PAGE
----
For example when watching Frost/Nixon, I didn’t marvel at the inserted “interviews” with characters in the film, thinking it gave the film a gritty documentary feel. All I did was marvel at what a lazy storytelling technique it was.

    2. blackhawk12151 Says:
      March 17th, 2010 at 11:38 am

      Robert

      The shaky cam is a crutch for lazy, untalented directors masked as a “technique” to make the film look real. You are right about Frost/Nixon, I thought the same thing.

    3. Pete Says:
      March 17th, 2010 at 12:06 pm

      Blackhawk,

      Respectfully disagree about the “shakycam”. Greengrass used it quite effectively in United 93 and Bloody Sunday (amazing film, btw). Possibly the two Bourne films began to overuse the device.

      Sam Raimi and the Coens used it extensively in their 1980’s films.

      Hell, Barry Levinson’s “Homicide” tv series used it effectively.

    4. blackhawk12151 Says:
      March 17th, 2010 at 12:24 pm

      I should rephrase. The shaky cam combined with the quick cut editing is what makes it really maddening. Just compare the opening scenes of the two latest Bond movies. Casino Royal gave us a beautifully shout, coherent chase scene. Quantum of Solace gave us an indecipherable assault on our senses.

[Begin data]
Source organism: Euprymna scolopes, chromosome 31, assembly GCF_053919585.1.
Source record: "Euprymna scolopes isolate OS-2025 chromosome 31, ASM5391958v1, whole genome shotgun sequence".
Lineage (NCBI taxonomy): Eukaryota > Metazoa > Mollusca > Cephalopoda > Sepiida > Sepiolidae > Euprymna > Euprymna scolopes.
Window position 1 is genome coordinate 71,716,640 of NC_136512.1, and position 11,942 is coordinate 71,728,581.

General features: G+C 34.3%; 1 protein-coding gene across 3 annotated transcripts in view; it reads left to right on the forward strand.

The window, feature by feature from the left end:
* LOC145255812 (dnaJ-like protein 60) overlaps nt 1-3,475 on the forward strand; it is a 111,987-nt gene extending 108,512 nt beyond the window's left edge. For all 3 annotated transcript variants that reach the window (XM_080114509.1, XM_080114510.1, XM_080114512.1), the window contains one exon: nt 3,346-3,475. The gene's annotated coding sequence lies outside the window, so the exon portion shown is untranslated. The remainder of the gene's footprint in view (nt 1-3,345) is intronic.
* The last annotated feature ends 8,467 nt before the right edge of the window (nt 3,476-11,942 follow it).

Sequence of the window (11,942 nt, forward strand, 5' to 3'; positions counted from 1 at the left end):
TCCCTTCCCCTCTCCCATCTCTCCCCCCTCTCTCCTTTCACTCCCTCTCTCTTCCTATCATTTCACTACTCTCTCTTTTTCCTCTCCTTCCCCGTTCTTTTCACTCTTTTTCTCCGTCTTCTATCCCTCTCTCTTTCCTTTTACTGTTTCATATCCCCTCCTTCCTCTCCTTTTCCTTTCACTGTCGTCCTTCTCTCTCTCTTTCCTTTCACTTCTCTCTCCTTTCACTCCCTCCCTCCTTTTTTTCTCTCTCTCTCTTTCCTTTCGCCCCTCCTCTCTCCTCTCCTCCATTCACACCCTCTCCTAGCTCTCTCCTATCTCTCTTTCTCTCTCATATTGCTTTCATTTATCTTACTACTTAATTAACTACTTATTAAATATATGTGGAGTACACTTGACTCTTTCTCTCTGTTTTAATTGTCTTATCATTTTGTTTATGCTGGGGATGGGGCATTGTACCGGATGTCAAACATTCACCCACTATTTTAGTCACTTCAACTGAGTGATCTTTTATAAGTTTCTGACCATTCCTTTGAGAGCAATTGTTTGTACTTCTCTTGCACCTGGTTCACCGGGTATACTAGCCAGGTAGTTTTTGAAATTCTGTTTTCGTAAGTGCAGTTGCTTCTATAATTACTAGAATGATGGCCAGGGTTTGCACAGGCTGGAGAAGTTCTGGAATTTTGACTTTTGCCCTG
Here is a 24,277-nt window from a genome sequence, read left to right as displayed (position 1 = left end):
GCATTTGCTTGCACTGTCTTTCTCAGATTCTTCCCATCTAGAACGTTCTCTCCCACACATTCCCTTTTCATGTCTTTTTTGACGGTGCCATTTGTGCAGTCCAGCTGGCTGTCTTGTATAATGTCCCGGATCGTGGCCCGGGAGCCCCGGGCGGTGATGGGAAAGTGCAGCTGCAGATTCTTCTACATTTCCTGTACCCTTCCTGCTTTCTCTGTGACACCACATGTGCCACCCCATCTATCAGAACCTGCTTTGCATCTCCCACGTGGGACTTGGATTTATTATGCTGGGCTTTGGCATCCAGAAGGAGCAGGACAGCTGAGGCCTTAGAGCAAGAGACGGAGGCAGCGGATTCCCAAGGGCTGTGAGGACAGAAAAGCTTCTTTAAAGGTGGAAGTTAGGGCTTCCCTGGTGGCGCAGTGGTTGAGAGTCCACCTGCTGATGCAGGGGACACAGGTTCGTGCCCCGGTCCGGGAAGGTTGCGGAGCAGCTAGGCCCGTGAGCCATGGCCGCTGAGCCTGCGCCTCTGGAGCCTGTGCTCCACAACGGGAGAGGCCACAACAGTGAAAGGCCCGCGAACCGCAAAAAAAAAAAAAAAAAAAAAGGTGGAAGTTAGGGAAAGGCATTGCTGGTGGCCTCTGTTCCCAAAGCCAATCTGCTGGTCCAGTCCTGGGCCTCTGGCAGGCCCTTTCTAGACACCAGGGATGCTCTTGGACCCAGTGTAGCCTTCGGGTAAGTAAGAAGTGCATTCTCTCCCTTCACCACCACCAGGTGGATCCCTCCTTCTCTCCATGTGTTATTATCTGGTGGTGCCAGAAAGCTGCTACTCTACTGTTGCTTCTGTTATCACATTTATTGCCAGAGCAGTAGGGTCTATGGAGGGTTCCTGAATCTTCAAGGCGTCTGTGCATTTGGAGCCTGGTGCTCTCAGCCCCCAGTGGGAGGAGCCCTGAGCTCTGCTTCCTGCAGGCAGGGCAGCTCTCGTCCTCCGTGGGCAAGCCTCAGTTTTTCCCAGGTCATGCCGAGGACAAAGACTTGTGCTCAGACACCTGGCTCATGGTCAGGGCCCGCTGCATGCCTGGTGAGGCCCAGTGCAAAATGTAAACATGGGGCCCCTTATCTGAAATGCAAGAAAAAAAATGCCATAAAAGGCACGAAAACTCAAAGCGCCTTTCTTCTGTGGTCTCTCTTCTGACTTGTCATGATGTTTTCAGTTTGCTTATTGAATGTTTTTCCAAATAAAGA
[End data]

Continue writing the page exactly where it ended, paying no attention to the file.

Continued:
Children of Men is a film that uses the shaky cam well. The continuous shot through the battle at the end was especially well done, but that was because you could follow the action.

    5. kishke Says:
      March 17th, 2010 at 12:47 pm

      blackhawk: I too liked that scene in Children of Men. It was altogether an affecting movie, and far better than the book, in my opinion.

    6. Pete Says:
      March 17th, 2010 at 12:54 pm

      I might counter that Greengrass employed very good editors on both the Bourne films, where Quantum of Solace was not so fortunate. Think of it like swing musicians trying to play bop jazz without any understanding of the new genre.

      Children of Men used some very clever splicing in that battle scene.

    7. Pete Says:
      March 17th, 2010 at 5:42 pm

      hey blackhawk,

      Another good use of shakycam is the Hong Kong director Wong-Kar Wei. He compounds the effect by shooting with a telephoto lens in INDOOR shots and other trickery. However, it gives his films a weird energy to them (Tarantino is a champion of his work). Lately, unfortunately, he’s turned into a neo-Kubrick, making impenetrable but beautifully made pictures.

    8. Kevin W. Says:
      March 17th, 2010 at 8:31 pm

      Someday there will be an entertaining, insightful, and balanced film about the Iraq war. But not today. It’s funny how WW2 movies were all rah-rah patriotic and somewhat of a whitewash during and just after the war, while later films showed the true horrors and were more morally ambiguous. With the Iraq war, we have contemporaneous movies that are tendentious and anti-American, and we have to hope for a fairer telling of the story down the road. Kyle, I liked your imagined NY Times headline. Can you imagine the uproar if there hadn’t been de-Baathification? The left would have whined, “We just spent all those American lives and all that treasure on removing a Baathist dictator, and then we PUT THEM BACK IN CHARGE?! You’re damned if you do and…etc.